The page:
phosphate solutions for treatment of peeled shrimp to prevent excessive over-
packing of boxed shrimp for freezing caused by drip loss. The basic benefit
of the project for the southern shrimp industry would be to decrease the a-
mount of product used in over-packing in order to meet net weight declara-
tions.









(20) HYDROLYTIC AND ENZYMATIC DEGRADATION OF ADDED
CONDENSED PHOSPHATES IN SHRIMP HOMOGENATES
HELD AT DIFFERENT TEMPERATURES

Bokka R. Reddy and Gunnar Finne
Seafood Technology Section
Animal Science Department
Texas A&M University
College Station, Texas 77843

The stability of linear condensed phosphates in shrimp was determined by
measuring the rates of hydrolysis of these phosphates under both enzymatic and
non-enzymatic conditions. Fresh white shrimp (Penaeus setiferus), homogenized
and treated with 1% (w/w) each of the pyro and triphosphates, were held at 35,
25, 10 and 5C. Non-enzymatic hydrolysis data were obtained by heat inactiva-
tion of the enzyme prior to treatment. By using the thin-layer chromatograph-
ic technique developed for this study, the extent of hydrolysis of tri- and
pyrophosphates was studied at regular time intervals. This method permits an
accurate determination of each phosphate component quantitatively at any stage
of the reaction. The hydrolysis data obtained for pyro- and triphosphates is
presently used to establish rate constants and the order of the reactions.










(21) MICROBIOLOGY OF MULLET HARVESTED
FROM A BRACKISH-MATER SITE

John A. Koburger and Mary L. Miller
Food Science and Human Nutrition
University of Florida
Gainesville, Florida 32611

Mullet is the number one quantity finfish harvested in Florida; however,
nothing is.known about its normal flora. In order to obtain these date, mul-
let were harvested from a brackish-water site in Suwanee, Florida at three
different sampling times and analyzed for total and fecal coliforms, Salmon-
ella, and aerobic plate counts with identification of the isolates. The four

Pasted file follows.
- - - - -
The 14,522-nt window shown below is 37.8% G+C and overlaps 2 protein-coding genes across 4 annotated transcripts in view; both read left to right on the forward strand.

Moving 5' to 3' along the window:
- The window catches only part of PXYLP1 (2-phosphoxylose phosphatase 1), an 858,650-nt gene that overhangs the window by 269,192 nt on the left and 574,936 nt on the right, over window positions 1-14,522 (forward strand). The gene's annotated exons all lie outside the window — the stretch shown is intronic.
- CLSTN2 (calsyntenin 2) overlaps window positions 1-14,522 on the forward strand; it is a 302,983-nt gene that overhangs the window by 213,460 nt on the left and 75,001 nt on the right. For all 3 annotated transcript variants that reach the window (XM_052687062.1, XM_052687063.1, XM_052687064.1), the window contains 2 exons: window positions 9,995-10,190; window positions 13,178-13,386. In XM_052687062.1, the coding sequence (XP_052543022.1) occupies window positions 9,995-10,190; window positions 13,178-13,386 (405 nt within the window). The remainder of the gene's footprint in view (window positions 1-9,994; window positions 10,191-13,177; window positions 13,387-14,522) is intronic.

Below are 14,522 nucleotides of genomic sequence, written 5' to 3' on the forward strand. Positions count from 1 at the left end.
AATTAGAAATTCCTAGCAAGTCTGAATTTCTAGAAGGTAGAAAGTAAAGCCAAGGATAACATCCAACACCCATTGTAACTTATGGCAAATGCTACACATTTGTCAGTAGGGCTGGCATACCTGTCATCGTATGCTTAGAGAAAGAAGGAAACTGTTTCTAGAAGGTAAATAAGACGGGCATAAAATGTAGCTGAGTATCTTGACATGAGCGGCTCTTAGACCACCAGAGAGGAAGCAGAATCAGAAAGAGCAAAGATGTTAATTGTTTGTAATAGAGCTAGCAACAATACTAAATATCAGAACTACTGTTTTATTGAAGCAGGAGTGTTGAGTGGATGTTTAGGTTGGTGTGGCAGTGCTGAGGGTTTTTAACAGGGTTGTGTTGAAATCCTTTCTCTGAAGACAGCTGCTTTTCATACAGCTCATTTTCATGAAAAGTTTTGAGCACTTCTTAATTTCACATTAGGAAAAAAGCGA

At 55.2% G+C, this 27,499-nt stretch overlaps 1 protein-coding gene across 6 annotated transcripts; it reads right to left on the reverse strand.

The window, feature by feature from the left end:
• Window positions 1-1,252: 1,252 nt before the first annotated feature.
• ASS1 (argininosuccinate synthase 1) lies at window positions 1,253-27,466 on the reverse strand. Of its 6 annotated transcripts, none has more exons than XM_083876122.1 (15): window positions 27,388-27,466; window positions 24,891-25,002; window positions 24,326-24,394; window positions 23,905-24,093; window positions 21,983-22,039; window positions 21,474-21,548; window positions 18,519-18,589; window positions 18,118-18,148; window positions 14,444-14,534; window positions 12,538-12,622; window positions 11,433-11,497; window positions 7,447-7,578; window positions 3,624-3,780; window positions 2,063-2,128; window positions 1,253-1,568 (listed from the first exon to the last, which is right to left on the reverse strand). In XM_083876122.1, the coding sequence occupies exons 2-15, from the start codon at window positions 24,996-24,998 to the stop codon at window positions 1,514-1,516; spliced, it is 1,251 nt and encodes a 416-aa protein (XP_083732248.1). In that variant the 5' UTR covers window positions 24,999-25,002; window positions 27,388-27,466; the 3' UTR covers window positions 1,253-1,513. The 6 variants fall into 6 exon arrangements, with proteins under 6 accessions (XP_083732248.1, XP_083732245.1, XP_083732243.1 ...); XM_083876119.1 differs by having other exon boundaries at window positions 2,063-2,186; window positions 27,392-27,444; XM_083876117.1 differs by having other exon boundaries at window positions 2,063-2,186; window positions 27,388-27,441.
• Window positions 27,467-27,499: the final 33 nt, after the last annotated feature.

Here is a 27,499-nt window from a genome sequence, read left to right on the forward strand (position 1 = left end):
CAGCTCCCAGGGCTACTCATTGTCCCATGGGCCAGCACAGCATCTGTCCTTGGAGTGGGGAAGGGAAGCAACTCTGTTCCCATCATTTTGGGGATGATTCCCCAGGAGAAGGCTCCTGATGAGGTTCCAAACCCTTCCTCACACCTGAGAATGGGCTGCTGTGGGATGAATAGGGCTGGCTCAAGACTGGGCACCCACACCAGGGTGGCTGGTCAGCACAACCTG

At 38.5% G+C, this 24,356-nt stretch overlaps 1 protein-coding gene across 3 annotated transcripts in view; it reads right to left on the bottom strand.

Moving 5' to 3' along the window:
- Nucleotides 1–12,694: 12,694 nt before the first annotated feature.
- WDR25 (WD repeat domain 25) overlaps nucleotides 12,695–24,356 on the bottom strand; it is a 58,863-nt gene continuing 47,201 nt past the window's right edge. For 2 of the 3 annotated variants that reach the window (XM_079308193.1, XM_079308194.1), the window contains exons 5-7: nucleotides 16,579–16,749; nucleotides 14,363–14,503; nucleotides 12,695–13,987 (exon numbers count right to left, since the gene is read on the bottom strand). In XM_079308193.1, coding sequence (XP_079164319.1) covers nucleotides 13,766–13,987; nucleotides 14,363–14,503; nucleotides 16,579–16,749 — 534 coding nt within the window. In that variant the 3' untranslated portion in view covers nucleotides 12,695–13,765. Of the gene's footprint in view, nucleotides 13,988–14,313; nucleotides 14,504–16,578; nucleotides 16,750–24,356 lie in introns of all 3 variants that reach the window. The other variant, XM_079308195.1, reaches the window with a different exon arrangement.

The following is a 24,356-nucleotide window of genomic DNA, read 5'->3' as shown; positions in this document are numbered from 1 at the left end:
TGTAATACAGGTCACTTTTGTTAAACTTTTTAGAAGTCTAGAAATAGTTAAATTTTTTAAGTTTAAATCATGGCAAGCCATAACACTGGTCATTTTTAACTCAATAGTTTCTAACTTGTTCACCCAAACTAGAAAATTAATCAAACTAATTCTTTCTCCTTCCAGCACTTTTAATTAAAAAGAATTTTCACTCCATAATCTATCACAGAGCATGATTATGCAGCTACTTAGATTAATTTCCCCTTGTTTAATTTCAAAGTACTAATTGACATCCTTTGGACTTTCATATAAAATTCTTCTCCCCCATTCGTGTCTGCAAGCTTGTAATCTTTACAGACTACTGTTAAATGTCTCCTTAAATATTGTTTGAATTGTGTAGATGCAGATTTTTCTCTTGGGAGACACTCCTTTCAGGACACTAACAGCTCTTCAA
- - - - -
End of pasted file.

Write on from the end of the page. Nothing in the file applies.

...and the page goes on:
most common genera found were Corynebacterium (22%), Bacillus (17%), Staphylo-
coccus and Pseudomonas (8%) witii Corynebacterium being the only genus isolated
at all three sampling times. Coliform counts and aerobic plate counts were
generally low, but Salmonella was isolated from one sample during December.











(22) LOW DOSE GAMMA IRRADIATION OF VIBRIO CHOLERAE
IN CRABS (CALLINECTES SAPIDUS)

Robert M. Grodner and Arthur Hinton, Jr.
Department of Food Science
Louisiana Agricultural Experiment Station
Louisiana State University Agricultural Center
Baton Rouge, Louisiana 70803

The effect of low dose gamma irradiation on Vibrio cholerae in sterile
and nonsterile fresh crabmeat homogenates stored for 21 days at OC, 4C and 8C
was studied. In sterile and nonsterile fresh crabmeat homogenates at OC, 4C,
and -8C there was a 5 log cycle reduction and a 3 log cycle reduction respect-
ively in the number of Vibrio cholerae immediately after irradiation at 25
Krad on day 0. No Vibrio choerae were recovered immediately after irradia-
tion at 50 or 100 Krad on day 0.











(23) USE OF A LIQUID CHROMATOGRAPHIC TECHNIQUE FOR
DETECTING AND MONITORING THE ACCUMULATION OF
CIGUATOXIN-LIKE TOXINS IN FISH TISSUE

Lowell V. Sick, Doug.C. Hansen and John A. Babinchak
National Marine Fisheries Service
P.O. Box 12607
Charleston, South Carolina 29412

Seafood toxins, such as ciguatoxin, compromise human health through ex-
posure of consumers to contaminated finfish. Due largely to the increased
distribution of valuable reef fishes, ciguatera may currently be the leading
cause of non-bacterial food poisoning in the United States. In addition to
consideration of human health, the threat of exposure to ciguatoxic fish re-
sults in economic losses in the commercial and recreational exploitation of
seafood. Aspects of developing a safety program for preventing toxic fish
from entering commerce include developing improved techniques for monitoring
ciguatoxin as well as having a better understanding of how fish become cigua-
toxic.

A-high pressure liquid chromatographic technique was developed to detect
ciguatoxin and related toxi.n(s). The method features in-line, post-column
derivatization and fluorescence detection and is the first chemical method
capable of quantitatively measuring ciguatoxin or ciguatoxin-like toxins in
concentrations <1 mouse unit of toxicity.